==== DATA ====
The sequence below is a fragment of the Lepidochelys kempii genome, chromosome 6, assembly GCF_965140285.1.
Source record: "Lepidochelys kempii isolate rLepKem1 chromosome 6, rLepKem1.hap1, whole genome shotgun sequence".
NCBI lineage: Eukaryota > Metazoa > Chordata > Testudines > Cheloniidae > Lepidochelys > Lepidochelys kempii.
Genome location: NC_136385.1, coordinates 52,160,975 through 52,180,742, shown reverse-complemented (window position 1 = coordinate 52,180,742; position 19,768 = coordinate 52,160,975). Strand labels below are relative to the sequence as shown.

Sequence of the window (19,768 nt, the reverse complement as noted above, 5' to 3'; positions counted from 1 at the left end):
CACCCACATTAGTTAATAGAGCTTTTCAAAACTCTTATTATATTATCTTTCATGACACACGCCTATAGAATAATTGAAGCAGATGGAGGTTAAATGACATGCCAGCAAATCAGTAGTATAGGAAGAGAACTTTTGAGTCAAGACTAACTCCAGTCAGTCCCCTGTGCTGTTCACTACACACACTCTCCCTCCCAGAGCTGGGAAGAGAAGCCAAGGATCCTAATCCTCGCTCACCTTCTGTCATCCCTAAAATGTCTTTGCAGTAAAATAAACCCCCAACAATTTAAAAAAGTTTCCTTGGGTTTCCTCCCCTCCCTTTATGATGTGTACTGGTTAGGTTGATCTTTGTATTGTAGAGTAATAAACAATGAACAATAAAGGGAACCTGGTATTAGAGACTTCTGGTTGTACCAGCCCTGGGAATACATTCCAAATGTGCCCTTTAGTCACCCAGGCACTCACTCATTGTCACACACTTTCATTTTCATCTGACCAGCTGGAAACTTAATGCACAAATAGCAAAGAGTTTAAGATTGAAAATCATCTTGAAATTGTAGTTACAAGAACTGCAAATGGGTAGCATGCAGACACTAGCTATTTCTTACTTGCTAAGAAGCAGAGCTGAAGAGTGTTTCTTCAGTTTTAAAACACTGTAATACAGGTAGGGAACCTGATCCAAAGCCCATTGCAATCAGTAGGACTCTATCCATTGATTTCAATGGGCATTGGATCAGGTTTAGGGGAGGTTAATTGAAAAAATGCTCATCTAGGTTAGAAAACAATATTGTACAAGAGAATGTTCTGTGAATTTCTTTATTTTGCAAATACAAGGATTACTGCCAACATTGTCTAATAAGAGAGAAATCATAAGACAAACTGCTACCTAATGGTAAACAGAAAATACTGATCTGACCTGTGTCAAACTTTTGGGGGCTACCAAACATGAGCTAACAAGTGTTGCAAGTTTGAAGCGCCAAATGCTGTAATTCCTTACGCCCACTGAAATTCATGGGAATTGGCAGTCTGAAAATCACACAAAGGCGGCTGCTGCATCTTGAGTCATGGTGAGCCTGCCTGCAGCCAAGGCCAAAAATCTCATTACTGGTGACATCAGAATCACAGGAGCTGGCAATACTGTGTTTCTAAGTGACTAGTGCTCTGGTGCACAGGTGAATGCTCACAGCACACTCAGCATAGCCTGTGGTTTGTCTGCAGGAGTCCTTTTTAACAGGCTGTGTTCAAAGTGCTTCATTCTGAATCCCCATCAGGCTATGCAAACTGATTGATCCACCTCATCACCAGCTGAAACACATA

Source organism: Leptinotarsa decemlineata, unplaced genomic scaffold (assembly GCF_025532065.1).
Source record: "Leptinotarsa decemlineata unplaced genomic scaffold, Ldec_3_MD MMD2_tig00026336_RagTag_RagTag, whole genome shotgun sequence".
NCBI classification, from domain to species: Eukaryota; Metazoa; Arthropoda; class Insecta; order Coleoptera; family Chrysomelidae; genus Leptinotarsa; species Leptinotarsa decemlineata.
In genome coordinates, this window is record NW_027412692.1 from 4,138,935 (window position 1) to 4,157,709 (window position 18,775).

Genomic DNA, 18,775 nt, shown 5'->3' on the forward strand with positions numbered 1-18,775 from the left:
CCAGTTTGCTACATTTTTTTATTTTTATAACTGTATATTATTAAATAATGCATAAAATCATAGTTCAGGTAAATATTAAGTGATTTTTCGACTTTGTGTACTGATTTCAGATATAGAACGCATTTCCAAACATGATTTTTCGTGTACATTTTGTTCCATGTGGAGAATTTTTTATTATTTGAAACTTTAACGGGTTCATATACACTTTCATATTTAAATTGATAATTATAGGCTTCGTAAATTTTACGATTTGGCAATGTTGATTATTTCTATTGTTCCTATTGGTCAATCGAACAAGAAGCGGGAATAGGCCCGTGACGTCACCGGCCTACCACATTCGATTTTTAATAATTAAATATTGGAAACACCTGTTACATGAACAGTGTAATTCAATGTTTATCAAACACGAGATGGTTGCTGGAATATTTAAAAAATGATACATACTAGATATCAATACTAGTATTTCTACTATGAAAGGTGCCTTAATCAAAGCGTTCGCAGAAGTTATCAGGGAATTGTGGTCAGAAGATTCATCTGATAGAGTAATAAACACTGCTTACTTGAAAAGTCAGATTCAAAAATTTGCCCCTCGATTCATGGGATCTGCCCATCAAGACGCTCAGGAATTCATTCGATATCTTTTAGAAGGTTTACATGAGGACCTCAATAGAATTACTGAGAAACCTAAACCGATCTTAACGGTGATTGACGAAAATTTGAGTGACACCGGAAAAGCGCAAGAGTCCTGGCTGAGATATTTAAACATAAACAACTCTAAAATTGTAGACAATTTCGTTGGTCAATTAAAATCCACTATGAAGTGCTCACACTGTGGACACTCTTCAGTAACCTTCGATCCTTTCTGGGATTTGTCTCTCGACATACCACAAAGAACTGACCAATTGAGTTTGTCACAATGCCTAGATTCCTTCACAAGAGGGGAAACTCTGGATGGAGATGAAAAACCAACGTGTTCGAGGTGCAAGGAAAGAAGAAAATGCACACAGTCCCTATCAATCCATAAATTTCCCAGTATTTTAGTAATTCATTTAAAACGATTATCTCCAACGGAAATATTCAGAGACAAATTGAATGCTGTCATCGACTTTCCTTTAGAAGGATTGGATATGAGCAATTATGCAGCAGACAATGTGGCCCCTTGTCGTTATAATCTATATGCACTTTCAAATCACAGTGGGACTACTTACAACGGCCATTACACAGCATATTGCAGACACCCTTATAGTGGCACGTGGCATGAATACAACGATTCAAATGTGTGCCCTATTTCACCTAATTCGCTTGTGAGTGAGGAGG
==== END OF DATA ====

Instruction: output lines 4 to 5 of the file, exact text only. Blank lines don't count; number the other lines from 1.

Genome location: NC_136385.1, coordinates 52,160,975 through 52,180,742, shown reverse-complemented (window position 1 = coordinate 52,180,742; position 19,768 = coordinate 52,160,975). Strand labels below are relative to the sequence as shown.

Sequence of the window (19,768 nt, the reverse complement as noted above, 5' to 3'; positions counted from 1 at the left end):